At Agent startup, the servlet container loads, initializes, and deploys the servlets so they are ready and waiting for requests. When a request arrives, it enters the Agent through the connectors, which pass it to the Agent's handler chain. If the request is a servlet, it is passed to the servlet handler, then on to the servlet container. The container then translates the request into C++ objects and passes it to the proper servlet. The servlet processes the request and returns a response to the handler chain, which passes it back up to the Agent's connectors and back to the requestor.
The servlet container is designed to perform well while serving large numbers of requests. A container can hold any number of active servlets, filters, listeners, or named objects. Both the container and the objects in it are multithreaded. The servlet container creates and manages threads as necessary to handle incoming requests. The container handles multiple requests concurrently, and more than one thread may enter an object at a time. Therefore, each object within a servlet container must be threadsafe.
Figure 1 presents a diagram of a running container. In the diagram, the servlet container has a single network connector. The container manages two contexts, each of which contains a number of objects.
Servlet requests are received through the connectors in the HydraExpress message transport layer. A servlet need not interact with the network itself. The Agent connectors handle the details of the network connection. The servlet container handles the necessary translation of the incoming message data format to the C++ objects needed by the servlet.
For a detailed discussion on connectors, see Section 5.2, "Creating a Custom Connector," in the HydraExpress User's Guide.
The servlet container can manage any number of distinct applications. An application c++ consists of any number of servlets, filters, listeners, and static Web pages. A set of components working together is a web application. HydraExpress does not directly represent the concept of a Web application. Instead, the servlet container uses a context to group related components. The container loads the objects within a context as a group, and objects within the same context can easily share data. Therefore, each context usually corresponds to a distinct Web application.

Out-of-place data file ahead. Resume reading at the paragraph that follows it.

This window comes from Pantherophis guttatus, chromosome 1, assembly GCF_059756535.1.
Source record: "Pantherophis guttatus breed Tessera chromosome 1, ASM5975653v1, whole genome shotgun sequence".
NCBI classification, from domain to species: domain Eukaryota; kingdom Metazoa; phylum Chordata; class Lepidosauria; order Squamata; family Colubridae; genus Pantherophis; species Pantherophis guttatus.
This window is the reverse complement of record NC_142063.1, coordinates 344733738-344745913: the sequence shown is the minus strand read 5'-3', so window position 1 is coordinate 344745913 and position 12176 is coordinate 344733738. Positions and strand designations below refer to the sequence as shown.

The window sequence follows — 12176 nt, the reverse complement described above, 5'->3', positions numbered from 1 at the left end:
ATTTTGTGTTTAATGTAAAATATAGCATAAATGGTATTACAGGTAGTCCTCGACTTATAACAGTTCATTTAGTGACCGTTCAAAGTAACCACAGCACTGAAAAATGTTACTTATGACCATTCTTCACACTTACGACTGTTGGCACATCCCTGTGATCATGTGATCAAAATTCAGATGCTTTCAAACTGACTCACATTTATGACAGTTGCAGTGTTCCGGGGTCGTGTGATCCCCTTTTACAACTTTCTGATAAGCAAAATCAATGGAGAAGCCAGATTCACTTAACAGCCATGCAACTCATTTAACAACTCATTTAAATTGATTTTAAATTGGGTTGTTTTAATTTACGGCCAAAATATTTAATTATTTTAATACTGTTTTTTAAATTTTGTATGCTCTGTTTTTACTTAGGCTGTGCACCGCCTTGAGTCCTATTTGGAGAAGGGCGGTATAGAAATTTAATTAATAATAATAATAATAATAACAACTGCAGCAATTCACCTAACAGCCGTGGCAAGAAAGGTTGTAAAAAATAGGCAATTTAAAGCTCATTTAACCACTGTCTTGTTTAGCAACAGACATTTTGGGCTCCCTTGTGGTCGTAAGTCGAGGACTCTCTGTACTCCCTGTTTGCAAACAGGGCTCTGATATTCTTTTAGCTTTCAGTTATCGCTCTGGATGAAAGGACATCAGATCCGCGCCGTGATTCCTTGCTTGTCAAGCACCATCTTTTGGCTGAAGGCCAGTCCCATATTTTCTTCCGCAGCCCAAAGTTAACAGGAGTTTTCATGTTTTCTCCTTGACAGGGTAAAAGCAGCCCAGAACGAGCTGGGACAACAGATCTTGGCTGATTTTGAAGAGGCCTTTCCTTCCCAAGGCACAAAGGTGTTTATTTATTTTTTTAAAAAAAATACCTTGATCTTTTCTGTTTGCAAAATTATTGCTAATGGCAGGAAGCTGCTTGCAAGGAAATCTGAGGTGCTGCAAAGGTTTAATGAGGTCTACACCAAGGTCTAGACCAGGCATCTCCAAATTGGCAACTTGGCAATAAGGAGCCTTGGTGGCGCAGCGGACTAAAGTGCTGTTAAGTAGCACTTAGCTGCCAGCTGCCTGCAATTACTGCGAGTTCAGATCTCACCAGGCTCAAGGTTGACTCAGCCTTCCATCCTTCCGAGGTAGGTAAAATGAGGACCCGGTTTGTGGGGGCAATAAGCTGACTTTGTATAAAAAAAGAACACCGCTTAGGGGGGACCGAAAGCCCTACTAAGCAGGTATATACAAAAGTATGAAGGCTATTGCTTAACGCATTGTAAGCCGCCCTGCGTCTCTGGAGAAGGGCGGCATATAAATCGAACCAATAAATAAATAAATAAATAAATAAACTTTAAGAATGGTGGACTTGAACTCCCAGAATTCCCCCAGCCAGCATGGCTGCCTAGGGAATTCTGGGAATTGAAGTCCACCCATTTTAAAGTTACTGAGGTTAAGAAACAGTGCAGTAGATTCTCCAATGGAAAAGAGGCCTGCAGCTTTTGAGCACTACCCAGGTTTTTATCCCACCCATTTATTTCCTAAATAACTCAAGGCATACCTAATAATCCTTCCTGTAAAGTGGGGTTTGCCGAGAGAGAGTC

The HydraExpress command line must provide the location of a directory that holds descriptions of the servlets, listeners, and filters that the servlet container loads. At servlet execution runtime, all servlet context directories must be deployed to the servlet deployment directory, <installdir>\apps\servlets. Each directory within the servlets directory defines a context. The name of the context directory is the name of the context and determines the path to the servlets within the context. Each context directory contains a WEB-INF directory, and may also contain files related to the application. Each WEB-INF directory contains a web.xml file. The web.xml file describes the configuration of the context and the servlets, filters, and listeners that occupy the context.
For example, the directory structure below describes two contexts, one named orders and one named catalog. The catalog context contains a static HTML page, intro.html.
hydra-agent-express-installdir \apps \servlets \orders \WEB-INF web.xml \catalog intro.html \WEB-INF web.xml
If the HydraExpress Agent is at http://example.com, an HTML page at <installdir>\apps\servlets\catalog\intro.html appears at the URL http://example.com/servlets/catalog/intro.html. Likewise, servlets defined in the <installdir>\apps\servlets\orders\WEB-INF\web.xml file appear at URLs underneath http://example.com/orders.
For details on creating contexts and deploying servlets within contexts, see Chapter 4, "Configuring Objects in the Servlet Container."
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